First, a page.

Fact-check on vaccine-related misinformation | Updated: 2022-12-16 14:17

Vaccine is a powerful weapon in the fight against COVID-19. As the second COVID booster becomes available for eligible people and the health authorities work to boost senior vaccination rates, misinformation about COVID-19 vaccines is also rising. In this article, we refute some of the most inaccurate claims.

1. The symptoms of COVID-19 infection are 10 times as severe after getting a COVID-19 vaccine shot.

Fact: The side effects from COVID-19 vaccination and symptoms of COVID-19 infection are not comparable. The COVID-19 vaccines work by imitating an infection and can cause mild side effects, such as a fever or pain at the injection site. But this type of infection doesn't cause illness. Side effects after getting a vaccine are also related to other ingredients of the vaccine. In natural infection with COVID-19, the live viruses first hit the respiratory tract and can enter the trachea, bronchi and even the lung tissue as the infection progresses. They can also reach other parts of the body with the flow of blood and cause various symptoms.

2. Developing lung nodules is linked to COVID-19 vaccination.

Fact: There is no present evidence that inoculation of vaccines, including but not limited to COVID-19 vaccines, is related to the development of lung nodules. Improvement in the accuracy of lung CT scanning and significant increase in the number of screenings during the COVID-19 pandemic are important reasons for the high incidence of lung nodules.

3. The mRNA vaccines for COVID-19 can cause antibody-dependent enhancement.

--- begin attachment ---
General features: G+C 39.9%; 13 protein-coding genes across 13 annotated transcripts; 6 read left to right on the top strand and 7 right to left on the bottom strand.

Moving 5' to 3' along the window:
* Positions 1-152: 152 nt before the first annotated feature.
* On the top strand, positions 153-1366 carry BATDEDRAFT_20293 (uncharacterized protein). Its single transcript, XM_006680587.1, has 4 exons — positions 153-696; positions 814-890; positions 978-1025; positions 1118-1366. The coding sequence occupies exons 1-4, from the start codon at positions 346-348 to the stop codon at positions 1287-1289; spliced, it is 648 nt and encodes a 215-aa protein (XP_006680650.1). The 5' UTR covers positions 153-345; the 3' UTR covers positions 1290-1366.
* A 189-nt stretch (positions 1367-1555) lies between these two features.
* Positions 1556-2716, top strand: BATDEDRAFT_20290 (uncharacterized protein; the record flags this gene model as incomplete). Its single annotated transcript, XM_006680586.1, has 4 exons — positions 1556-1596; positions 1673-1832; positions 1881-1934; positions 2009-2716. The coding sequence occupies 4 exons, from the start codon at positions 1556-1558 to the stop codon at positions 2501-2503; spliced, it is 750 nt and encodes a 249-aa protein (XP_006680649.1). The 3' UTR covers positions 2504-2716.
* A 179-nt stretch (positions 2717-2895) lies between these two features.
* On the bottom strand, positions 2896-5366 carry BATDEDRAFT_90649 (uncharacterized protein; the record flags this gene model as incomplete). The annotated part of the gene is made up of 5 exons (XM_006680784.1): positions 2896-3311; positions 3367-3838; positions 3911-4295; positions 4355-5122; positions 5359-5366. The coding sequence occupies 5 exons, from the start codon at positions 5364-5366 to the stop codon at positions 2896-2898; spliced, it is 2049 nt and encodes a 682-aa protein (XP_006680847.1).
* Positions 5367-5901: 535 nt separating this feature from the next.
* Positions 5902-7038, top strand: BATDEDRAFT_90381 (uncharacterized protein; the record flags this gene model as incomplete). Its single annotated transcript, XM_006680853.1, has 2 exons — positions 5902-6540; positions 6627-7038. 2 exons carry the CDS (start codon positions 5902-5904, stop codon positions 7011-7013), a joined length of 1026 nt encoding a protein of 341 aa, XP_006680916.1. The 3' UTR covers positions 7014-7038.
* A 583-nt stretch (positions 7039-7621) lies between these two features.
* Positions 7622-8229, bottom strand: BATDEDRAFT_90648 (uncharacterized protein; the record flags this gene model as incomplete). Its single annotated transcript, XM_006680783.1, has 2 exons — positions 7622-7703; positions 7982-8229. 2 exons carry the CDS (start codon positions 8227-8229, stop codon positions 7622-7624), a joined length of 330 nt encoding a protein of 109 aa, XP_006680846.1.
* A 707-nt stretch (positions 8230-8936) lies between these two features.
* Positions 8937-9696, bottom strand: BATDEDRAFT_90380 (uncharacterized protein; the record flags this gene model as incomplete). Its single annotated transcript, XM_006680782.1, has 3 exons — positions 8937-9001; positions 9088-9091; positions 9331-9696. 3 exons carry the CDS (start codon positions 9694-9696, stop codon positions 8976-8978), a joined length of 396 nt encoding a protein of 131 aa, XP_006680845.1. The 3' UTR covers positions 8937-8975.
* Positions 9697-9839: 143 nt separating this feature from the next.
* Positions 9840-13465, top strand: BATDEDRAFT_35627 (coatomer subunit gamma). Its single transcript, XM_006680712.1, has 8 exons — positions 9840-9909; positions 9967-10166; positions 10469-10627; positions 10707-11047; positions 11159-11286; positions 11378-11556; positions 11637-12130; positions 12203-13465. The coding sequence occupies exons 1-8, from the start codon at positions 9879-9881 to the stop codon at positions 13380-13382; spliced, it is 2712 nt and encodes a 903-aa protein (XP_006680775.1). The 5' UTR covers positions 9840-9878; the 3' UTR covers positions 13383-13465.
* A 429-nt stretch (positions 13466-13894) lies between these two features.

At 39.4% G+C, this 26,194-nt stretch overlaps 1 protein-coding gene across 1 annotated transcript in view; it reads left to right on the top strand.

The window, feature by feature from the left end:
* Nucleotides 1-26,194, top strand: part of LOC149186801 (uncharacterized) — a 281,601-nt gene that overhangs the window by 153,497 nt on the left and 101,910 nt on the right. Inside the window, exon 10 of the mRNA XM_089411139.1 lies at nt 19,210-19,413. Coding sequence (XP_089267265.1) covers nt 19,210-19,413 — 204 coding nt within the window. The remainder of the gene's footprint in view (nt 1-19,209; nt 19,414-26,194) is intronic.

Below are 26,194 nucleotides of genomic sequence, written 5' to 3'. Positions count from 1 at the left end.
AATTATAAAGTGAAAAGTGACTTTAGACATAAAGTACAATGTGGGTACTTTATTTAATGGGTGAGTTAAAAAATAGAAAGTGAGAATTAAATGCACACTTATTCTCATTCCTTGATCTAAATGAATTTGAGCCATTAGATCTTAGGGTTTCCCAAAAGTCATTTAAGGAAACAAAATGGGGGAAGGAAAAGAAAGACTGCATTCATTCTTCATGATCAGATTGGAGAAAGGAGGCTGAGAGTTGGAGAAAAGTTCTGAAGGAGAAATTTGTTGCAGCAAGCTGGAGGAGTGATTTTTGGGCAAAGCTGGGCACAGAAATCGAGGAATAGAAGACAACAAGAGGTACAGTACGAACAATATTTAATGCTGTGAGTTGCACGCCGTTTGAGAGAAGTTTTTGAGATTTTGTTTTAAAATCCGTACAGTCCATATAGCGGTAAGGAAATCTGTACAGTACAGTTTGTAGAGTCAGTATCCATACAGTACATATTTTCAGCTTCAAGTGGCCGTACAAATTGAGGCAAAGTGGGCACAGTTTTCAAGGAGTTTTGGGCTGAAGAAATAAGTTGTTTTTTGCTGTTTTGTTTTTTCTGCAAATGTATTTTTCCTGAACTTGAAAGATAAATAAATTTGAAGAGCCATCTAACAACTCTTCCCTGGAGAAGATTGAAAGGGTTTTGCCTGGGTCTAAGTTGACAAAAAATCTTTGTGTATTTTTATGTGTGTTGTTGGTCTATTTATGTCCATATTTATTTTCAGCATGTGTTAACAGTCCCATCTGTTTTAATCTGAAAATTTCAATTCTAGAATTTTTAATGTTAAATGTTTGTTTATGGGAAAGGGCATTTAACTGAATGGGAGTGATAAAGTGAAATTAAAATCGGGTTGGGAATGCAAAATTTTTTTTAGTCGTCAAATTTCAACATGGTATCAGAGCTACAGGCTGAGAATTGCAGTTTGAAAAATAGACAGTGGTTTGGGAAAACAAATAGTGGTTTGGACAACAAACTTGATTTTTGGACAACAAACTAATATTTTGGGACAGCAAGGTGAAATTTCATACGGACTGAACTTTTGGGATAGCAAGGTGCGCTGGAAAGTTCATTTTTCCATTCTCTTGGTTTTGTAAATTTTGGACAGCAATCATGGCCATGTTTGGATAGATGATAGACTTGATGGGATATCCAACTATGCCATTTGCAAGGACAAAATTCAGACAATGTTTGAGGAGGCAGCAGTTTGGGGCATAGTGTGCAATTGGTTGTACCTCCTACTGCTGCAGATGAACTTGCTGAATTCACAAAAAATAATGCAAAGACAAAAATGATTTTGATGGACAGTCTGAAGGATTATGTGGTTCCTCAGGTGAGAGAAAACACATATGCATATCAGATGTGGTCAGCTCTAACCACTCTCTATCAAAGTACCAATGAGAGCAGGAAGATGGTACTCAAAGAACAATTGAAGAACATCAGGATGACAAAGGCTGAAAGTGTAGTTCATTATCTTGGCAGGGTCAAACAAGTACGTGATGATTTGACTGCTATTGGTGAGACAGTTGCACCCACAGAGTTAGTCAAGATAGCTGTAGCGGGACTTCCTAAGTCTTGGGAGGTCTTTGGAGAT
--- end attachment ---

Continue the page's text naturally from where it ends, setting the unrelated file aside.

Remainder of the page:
Fact: ADE, in which your immune system can make antibodies that worsen an infection instead of neutralizing it, is a risk for developing all vaccines, including the mRNA vaccines. Vaccines that have undergone rigorous clinical trials and been granted market approval rarely have ADE issues. No case of COVID-19 vaccines causing ADE has been found. In fact, COVID-19 vaccines have proved very effective in reducing rates of severe case and death.

4. COVID-19 vaccines damage the body's immune functions.

Fact: Vaccination can help the body develop immunity to specific pathogens and improve the body's immune functions. Getting vaccinated is a simple, safe, and effective way of protecting yourself against COVID-19, before you come into contact with it.

5. Mass inoculation of COVID-19 vaccines can accelerate virus mutation and negates the effect of the vaccine.

Fact: Novel coronavirus variants appeared before the launch of mass inoculation of COVID-19 vaccines. Besides generating antibodies, the vaccines also activate T-lymphocytes, which will remember how to fight the virus. When the vaccine-induced antibodies become less effective in neutralizing the variants, strong immune response from T-lymphocytes can still protect the vaccinated people.

6. There's no need to get vaccinated as oral antiviral drugs for COVID-19 are available.

Fact: Oral antiviral drugs and vaccines for COVID-19 complement each other in containing, preventing and treating COVID-19. Vaccines play an irreplaceable role in preventing infection and reducing severe cases and mortality rate. Increasing the rate of vaccination can help reduce the number of people in need of oral antiviral drugs. The drugs, on the other hand, can protect those who cannot get vaccinated or have poor response to vaccination.

7. One may be poisoned after getting an inactivated COVID-19 vaccine, which contains methanal, a toxic carcinogen.

Fact: Such COVID-19 vaccines approved for use in China are inactivated by beta-propiolactone, not methanal. Beta-propiolactone, though also highly carcinogenic, can easily hydrolyze into non-toxic, non- carcinogenic substances in two hours. It's safe for human body.

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